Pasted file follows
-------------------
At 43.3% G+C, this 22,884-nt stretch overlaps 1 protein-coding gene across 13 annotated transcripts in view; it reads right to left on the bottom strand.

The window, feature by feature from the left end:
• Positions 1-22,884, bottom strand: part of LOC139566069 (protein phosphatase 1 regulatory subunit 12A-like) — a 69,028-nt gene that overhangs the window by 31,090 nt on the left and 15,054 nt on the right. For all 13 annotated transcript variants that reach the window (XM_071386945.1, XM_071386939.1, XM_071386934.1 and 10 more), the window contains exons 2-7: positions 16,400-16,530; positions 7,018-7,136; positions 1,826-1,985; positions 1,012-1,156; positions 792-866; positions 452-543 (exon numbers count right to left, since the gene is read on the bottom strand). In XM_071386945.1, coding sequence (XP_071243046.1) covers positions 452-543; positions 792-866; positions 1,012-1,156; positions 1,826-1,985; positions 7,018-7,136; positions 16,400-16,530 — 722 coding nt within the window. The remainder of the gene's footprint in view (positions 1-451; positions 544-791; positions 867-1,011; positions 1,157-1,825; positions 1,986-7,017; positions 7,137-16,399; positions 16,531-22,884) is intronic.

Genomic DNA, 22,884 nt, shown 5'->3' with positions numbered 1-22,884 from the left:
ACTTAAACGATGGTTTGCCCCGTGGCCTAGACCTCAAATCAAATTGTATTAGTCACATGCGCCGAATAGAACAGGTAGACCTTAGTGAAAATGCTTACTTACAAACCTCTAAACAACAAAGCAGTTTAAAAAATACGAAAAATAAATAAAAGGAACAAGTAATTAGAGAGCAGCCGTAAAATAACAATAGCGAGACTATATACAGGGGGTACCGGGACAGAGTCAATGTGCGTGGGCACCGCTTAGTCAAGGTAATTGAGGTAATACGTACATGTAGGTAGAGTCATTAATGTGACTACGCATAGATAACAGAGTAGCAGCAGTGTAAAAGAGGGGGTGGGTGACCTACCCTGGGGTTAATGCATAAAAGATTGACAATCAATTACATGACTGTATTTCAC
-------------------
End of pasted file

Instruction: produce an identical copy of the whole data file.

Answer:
At 43.3% G+C, this 22,884-nt stretch overlaps 1 protein-coding gene across 13 annotated transcripts in view; it reads right to left on the bottom strand.

The window, feature by feature from the left end:
• Positions 1-22,884, bottom strand: part of LOC139566069 (protein phosphatase 1 regulatory subunit 12A-like) — a 69,028-nt gene that overhangs the window by 31,090 nt on the left and 15,054 nt on the right. For all 13 annotated transcript variants that reach the window (XM_071386945.1, XM_071386939.1, XM_071386934.1 and 10 more), the window contains exons 2-7: positions 16,400-16,530; positions 7,018-7,136; positions 1,826-1,985; positions 1,012-1,156; positions 792-866; positions 452-543 (exon numbers count right to left, since the gene is read on the bottom strand). In XM_071386945.1, coding sequence (XP_071243046.1) covers positions 452-543; positions 792-866; positions 1,012-1,156; positions 1,826-1,985; positions 7,018-7,136; positions 16,400-16,530 — 722 coding nt within the window. The remainder of the gene's footprint in view (positions 1-451; positions 544-791; positions 867-1,011; positions 1,157-1,825; positions 1,986-7,017; positions 7,137-16,399; positions 16,531-22,884) is intronic.

Genomic DNA, 22,884 nt, shown 5'->3' with positions numbered 1-22,884 from the left:
ACTTAAACGATGGTTTGCCCCGTGGCCTAGACCTCAAATCAAATTGTATTAGTCACATGCGCCGAATAGAACAGGTAGACCTTAGTGAAAATGCTTACTTACAAACCTCTAAACAACAAAGCAGTTTAAAAAATACGAAAAATAAATAAAAGGAACAAGTAATTAGAGAGCAGCCGTAAAATAACAATAGCGAGACTATATACAGGGGGTACCGGGACAGAGTCAATGTGCGTGGGCACCGCTTAGTCAAGGTAATTGAGGTAATACGTACATGTAGGTAGAGTCATTAATGTGACTACGCATAGATAACAGAGTAGCAGCAGTGTAAAAGAGGGGGTGGGTGACCTACCCTGGGGTTAATGCATAAAAGATTGACAATCAATTACATGACTGTATTTCAC